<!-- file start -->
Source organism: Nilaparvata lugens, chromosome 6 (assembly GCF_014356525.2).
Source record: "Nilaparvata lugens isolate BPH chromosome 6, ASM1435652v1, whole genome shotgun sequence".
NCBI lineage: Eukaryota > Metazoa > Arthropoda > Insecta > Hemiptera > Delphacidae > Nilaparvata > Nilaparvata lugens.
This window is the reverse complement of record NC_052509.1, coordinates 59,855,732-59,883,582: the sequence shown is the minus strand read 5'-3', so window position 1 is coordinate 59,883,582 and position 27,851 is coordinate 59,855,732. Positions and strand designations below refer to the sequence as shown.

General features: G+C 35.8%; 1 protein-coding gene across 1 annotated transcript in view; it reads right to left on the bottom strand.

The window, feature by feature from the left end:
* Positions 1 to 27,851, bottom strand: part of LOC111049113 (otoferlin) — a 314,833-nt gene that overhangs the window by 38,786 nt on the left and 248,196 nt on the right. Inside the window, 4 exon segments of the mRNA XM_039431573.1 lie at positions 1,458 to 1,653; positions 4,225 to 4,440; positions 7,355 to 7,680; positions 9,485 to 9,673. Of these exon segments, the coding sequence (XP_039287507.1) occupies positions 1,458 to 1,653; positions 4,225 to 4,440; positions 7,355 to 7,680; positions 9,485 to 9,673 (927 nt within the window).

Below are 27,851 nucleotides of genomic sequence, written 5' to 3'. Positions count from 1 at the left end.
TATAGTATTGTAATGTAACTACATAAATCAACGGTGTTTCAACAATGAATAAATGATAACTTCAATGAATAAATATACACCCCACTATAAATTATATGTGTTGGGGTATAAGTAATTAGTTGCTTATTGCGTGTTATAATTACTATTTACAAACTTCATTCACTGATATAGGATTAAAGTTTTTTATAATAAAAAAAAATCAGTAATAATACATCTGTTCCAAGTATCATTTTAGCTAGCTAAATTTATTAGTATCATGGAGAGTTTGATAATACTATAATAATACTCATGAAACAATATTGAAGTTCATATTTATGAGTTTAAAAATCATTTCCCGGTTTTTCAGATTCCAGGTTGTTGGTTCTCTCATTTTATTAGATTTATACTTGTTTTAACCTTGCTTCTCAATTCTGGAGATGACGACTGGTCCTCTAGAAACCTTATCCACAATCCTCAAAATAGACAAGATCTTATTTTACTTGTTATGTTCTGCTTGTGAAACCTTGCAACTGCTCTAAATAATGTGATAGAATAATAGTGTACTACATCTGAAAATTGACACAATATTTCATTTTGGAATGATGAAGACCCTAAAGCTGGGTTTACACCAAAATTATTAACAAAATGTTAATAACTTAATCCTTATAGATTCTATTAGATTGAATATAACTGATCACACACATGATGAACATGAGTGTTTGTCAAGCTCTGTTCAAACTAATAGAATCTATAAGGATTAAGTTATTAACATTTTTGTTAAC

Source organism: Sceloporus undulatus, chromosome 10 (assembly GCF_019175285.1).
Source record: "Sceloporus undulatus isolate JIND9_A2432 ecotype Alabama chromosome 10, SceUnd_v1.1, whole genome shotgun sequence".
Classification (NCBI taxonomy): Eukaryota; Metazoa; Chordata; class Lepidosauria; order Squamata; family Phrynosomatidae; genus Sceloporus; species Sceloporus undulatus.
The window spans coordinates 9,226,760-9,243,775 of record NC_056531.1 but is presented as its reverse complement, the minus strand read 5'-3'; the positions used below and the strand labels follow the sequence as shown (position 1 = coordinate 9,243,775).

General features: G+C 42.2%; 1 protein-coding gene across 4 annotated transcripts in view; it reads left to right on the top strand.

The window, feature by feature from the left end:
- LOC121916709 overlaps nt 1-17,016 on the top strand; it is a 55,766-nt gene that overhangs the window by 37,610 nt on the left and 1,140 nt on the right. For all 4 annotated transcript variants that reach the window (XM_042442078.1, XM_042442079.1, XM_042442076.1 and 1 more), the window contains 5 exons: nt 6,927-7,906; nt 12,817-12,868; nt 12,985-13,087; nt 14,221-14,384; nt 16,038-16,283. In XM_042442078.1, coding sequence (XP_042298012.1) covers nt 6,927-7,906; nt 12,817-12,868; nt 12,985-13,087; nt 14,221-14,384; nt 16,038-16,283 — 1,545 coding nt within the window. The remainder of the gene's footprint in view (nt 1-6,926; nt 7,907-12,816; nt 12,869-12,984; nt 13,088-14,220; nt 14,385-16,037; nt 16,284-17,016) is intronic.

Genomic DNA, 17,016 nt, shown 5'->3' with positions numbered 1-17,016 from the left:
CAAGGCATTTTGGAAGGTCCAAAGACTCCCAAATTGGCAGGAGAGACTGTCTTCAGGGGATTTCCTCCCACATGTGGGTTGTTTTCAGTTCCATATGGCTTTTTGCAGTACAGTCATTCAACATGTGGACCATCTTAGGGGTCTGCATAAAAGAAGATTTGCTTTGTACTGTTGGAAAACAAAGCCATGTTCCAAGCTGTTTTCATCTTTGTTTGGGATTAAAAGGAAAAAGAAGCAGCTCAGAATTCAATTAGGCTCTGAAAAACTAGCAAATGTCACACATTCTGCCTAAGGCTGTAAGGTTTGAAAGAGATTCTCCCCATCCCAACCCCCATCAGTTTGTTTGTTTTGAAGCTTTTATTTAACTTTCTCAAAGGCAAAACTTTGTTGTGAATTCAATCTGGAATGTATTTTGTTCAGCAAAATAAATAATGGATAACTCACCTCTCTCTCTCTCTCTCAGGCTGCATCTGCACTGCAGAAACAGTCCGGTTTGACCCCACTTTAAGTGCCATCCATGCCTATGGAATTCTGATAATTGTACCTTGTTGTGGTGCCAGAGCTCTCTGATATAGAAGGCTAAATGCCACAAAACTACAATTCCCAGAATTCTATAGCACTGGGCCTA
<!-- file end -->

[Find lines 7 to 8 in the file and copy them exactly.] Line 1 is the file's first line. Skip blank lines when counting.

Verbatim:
* Positions 1 to 27,851, bottom strand: part of LOC111049113 (otoferlin) — a 314,833-nt gene that overhangs the window by 38,786 nt on the left and 248,196 nt on the right. Inside the window, 4 exon segments of the mRNA XM_039431573.1 lie at positions 1,458 to 1,653; positions 4,225 to 4,440; positions 7,355 to 7,680; positions 9,485 to 9,673. Of these exon segments, the coding sequence (XP_039287507.1) occupies positions 1,458 to 1,653; positions 4,225 to 4,440; positions 7,355 to 7,680; positions 9,485 to 9,673 (927 nt within the window).

Below are 27,851 nucleotides of genomic sequence, written 5' to 3'. Positions count from 1 at the left end.